CFP for Issue on Teaching Reproductive Justice

2023 has brought mostly bad news for advocates for reproductive justice and the right to bodily autonomy. The June 2022 U.S. Supreme Court ruling in Dobbs v. Jackson Women’s Health that stripped women and other pregnant people of the federal Constitutional right to abortion set in motion a cascade of state “trigger” laws, which restricted or outright banned abortion as soon as Dobbs was decided. Other state legislators moved quickly to add abortion bans in their jurisdictions. The decision also put into question the entire concept of the right to privacy, which has unforeseeable consequences.

Dobbs will have any number of ripple effects. With the right to abortion severely limited or outlawed in many states, it’s hard to predict how already overwhelmed or inadequate child welfare programs around the US, like Medicaid or the Children’s Health Insurance Program,  will withstand an increase in the numbers of children needing help. Further, because many of the clinics that provided abortions were also sites for other kinds of health services, from Pap smears to mammograms to gender-affirming care to assisted reproduction, many people will have little to no local, non-judgmental, person-centered medical care.

And given the dismissal of the Constitutional right to privacy in the Dobbs decision, as well as legislation that allows people to sue anyone “assisting” in a person’s abortion, what other kinds of personal decisions might come under legal attack? We’ve already seen major legal limitations on care for trans people, as well as a gag rule around talking in schools about any form of sexuality that a parent (or non-parent, for that matter) might think is inappropriate for children.  More than ever, non-cis and/or non-male bodies are being both covered over with layers of what can’t be said and turned increasingly into public property, subject to all kinds of legislative control.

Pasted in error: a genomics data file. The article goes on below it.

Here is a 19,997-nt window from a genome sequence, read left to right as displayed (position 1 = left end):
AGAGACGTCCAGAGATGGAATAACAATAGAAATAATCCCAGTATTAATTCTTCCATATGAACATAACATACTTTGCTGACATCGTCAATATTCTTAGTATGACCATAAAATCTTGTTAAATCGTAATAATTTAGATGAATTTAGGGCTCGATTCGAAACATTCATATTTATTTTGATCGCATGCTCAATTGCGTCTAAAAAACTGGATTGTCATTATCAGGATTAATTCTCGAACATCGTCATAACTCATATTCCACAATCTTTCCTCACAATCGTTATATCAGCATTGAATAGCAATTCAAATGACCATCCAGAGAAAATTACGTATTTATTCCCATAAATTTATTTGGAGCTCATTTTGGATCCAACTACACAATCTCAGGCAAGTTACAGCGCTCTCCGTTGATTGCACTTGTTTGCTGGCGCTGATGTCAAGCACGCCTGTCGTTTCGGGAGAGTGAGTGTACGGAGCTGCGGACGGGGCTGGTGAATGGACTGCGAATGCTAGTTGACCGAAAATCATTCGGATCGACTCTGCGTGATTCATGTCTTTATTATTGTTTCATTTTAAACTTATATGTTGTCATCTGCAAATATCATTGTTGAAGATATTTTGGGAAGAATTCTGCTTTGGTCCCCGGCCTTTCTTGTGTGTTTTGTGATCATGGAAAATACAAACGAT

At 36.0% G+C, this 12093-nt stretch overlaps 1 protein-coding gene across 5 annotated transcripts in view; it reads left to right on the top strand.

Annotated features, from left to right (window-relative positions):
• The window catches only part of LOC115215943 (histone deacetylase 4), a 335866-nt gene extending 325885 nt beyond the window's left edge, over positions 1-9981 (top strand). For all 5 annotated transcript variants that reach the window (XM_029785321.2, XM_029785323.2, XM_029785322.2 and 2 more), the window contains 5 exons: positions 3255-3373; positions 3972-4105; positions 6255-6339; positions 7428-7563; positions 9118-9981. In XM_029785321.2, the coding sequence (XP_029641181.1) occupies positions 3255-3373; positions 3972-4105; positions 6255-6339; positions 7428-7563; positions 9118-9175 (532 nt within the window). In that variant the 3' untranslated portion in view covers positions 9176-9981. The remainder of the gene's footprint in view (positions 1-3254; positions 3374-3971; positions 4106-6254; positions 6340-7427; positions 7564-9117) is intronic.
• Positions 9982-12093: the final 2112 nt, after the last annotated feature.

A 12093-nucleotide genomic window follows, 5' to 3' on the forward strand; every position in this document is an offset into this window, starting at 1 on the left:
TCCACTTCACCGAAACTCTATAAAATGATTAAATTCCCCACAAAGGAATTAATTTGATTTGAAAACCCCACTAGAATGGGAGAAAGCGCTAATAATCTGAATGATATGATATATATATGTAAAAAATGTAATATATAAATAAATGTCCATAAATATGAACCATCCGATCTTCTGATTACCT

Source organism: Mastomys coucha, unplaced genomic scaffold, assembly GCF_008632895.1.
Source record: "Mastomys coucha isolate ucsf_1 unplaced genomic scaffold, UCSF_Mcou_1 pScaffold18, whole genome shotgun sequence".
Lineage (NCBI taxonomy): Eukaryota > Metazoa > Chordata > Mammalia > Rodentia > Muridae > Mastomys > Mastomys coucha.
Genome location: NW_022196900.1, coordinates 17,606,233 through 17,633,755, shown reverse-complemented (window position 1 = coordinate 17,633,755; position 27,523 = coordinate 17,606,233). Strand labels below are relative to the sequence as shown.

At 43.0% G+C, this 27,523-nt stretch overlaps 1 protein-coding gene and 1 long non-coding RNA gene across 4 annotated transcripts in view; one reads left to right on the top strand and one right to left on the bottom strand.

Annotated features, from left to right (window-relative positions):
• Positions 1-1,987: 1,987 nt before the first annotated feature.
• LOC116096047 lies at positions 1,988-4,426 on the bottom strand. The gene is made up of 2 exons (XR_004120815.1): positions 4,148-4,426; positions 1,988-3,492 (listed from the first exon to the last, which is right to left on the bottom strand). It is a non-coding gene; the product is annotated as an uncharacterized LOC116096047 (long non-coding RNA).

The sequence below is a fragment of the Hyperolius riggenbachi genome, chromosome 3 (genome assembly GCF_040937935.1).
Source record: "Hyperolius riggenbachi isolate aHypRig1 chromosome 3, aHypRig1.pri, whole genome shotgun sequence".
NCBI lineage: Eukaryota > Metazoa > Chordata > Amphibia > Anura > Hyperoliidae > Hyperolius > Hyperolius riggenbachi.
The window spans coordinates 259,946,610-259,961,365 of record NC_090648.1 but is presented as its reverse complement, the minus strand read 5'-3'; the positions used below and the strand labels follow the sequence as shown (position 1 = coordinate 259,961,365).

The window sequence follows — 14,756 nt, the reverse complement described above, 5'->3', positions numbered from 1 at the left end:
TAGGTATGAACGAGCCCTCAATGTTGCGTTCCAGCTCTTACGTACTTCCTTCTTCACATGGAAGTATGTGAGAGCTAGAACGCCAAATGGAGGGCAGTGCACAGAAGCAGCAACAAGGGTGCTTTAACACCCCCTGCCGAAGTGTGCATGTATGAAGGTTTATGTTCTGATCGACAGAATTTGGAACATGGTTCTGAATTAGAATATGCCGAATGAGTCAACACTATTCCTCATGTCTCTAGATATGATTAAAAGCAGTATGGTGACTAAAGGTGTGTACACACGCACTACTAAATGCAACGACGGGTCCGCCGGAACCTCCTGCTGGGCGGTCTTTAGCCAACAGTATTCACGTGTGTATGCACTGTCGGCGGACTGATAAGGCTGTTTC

In this issue of Radical Teacher we’re interested in how we might approach these issues pedagogically. How do we teach (about) reproductive justice in an ever-more hostile environment? Some of the questions we’d like to see articles address are:

  • What are the intersectional issues around limitations on reproductive care and bodily autonomy? How do race, class, gender, sexuality, and other subjectivities interact with this new reproductive landscape?


  • What are the practical and ethical issues around advising students? How will counseling, advising, and interpersonal relationships change?


  • How does student activism around reproductive justice look? What new strategies and approaches are students at all levels considering and implementing? Does student activism need to change to adapt to the post-Dobbs world?


  • How do medical schools, nursing schools, and other healthcare provider educational programs deal with training students who want to learn how to perform abortions or assist in abortion care? How must law professors reimagine what it means to teach family law, Constitutional law, and even criminal law in a world in which reproductive healthcare is criminalized?


  • How do K-12 teachers approach teaching sexuality, reproductive rights (including access to contraception and abortion) to their students? What other mechanisms might there be to help students talk openly and honestly about their medical needs and sexual behaviors?


  • How does teaching the history of the fight for reproductive freedom and justice and bodily autonomy change in the context of contemporary events?


  • How do we help our students – and ourselves – recognize the deep connections between the criminalization of abortion, the push to silence teachers around issues of race and inequality, and the demonization of trans people?


  • What might civil disobedience look like in the classroom? What are our responsibilities as educators? What are we willing to risk to provide our students with the information and support they need and deserve?


  • How do we tell the stories of what Dobbs means in people’s actual lives, especially the most vulnerable?

Inquiries and article proposals are encouraged. Do not hesitate to contact the co-editors, if you have questions or wish to explore ideas: Sarah Chinn ( or Kimberly Mutcherson (

Complete manuscripts are due January 1, 2024.

Radical Teacher articles are typically 4,000 -6,000 words, although we will consider shorter or longer submissions. To submit a manuscript, register on the journal publication site: and click on “register.”

Complete submission guidelines can be found here:

We also encourage the submission of Teaching Notes, Reviews, and Poetry related to the topic of the issue. Follow the general submission process as for articles, but at the drop-down menu choose “Teaching Notes,” “Reviews” or “Poetry,” rather than “Reproductive Freedom.”